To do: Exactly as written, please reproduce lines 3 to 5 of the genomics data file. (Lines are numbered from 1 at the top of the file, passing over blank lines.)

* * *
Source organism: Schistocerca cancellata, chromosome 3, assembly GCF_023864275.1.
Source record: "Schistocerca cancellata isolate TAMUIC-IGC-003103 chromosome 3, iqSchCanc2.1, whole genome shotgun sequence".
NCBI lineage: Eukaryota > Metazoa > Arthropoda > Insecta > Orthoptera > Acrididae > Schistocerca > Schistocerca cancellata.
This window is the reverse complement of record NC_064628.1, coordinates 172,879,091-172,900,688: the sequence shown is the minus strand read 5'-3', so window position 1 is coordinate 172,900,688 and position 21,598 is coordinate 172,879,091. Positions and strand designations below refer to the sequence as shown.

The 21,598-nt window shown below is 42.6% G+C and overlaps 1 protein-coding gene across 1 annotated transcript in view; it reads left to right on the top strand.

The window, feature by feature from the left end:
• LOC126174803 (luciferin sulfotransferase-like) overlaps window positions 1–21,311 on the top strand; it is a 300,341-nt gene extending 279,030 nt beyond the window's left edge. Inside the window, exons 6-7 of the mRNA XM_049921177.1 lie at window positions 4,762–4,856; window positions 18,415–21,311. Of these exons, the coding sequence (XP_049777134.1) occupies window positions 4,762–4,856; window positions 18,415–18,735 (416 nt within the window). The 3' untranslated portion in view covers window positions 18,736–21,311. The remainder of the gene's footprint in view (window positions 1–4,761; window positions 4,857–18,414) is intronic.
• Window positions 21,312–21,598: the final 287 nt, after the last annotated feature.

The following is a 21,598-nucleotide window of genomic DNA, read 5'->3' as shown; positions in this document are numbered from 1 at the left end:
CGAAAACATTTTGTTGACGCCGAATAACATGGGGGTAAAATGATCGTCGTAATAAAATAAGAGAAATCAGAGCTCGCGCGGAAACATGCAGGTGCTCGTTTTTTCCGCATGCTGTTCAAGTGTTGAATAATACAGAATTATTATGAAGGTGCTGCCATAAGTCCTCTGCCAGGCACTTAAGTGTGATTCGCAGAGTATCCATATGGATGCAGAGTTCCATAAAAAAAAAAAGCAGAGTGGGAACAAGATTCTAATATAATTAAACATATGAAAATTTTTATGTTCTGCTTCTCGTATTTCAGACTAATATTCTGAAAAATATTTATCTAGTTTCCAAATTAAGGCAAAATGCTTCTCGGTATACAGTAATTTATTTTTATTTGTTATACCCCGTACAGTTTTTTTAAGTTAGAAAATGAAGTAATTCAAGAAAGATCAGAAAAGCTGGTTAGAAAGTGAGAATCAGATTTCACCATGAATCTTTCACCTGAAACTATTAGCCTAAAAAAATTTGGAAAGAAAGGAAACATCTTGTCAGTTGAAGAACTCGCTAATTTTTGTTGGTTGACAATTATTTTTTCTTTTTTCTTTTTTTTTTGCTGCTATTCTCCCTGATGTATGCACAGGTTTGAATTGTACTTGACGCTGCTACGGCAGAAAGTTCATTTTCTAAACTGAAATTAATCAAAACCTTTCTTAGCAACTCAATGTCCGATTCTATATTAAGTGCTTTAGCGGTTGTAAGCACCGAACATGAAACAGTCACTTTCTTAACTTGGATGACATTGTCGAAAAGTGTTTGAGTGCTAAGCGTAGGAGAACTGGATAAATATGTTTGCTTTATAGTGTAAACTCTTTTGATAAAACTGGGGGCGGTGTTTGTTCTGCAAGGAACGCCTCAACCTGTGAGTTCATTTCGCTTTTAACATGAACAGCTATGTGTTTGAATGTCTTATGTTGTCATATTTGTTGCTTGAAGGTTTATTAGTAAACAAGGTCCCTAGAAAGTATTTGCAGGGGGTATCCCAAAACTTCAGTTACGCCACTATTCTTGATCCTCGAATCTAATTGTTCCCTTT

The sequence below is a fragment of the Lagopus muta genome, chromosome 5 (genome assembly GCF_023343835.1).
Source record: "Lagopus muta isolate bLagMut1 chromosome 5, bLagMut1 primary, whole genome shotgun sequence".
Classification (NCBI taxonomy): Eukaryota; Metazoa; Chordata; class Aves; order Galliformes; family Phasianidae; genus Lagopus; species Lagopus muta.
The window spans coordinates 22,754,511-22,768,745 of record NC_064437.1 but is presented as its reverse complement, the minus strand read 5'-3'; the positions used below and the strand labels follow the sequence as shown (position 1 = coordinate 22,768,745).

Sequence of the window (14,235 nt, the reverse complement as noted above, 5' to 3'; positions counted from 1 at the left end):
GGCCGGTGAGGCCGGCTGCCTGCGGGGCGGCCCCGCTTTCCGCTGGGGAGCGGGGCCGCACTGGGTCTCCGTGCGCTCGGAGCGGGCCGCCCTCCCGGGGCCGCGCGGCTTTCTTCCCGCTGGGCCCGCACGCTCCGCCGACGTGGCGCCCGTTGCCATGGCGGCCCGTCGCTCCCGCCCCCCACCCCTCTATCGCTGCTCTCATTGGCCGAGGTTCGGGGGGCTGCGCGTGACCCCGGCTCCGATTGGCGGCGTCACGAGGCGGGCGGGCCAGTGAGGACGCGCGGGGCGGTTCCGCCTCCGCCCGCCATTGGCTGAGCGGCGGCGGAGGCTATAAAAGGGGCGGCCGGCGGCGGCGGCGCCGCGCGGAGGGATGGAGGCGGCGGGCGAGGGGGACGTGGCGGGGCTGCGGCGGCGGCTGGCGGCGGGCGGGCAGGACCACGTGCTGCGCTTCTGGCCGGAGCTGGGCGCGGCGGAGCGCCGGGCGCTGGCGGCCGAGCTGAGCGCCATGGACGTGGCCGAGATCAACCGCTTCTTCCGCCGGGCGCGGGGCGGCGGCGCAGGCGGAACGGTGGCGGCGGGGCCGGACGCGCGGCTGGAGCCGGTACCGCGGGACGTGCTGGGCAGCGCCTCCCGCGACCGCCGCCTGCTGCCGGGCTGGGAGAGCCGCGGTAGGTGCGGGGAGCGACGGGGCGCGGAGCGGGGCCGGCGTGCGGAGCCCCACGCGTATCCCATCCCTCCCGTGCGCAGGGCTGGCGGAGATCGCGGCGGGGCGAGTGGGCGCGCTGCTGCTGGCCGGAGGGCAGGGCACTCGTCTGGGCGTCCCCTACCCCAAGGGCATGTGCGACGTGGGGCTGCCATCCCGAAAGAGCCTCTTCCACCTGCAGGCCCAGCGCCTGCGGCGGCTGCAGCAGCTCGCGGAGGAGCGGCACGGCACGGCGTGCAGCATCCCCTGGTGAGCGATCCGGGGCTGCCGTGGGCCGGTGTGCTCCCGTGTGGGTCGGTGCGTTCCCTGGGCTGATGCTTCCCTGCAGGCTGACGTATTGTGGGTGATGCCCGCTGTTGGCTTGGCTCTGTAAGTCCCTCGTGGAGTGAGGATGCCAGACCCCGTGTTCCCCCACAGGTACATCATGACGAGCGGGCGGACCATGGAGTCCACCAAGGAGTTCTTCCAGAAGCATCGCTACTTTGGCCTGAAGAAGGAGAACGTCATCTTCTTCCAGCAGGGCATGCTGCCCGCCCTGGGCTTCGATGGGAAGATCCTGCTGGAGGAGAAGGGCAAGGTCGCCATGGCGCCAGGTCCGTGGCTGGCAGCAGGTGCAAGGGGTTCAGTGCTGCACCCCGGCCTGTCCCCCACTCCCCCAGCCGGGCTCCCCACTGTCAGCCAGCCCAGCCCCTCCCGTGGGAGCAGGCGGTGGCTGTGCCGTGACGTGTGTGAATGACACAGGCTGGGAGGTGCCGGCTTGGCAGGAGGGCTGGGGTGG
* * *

NCBI lineage: Eukaryota > Metazoa > Arthropoda > Insecta > Orthoptera > Acrididae > Schistocerca > Schistocerca cancellata.
This window is the reverse complement of record NC_064628.1, coordinates 172,879,091-172,900,688: the sequence shown is the minus strand read 5'-3', so window position 1 is coordinate 172,900,688 and position 21,598 is coordinate 172,879,091. Positions and strand designations below refer to the sequence as shown.

The 21,598-nt window shown below is 42.6% G+C and overlaps 1 protein-coding gene across 1 annotated transcript in view; it reads left to right on the top strand.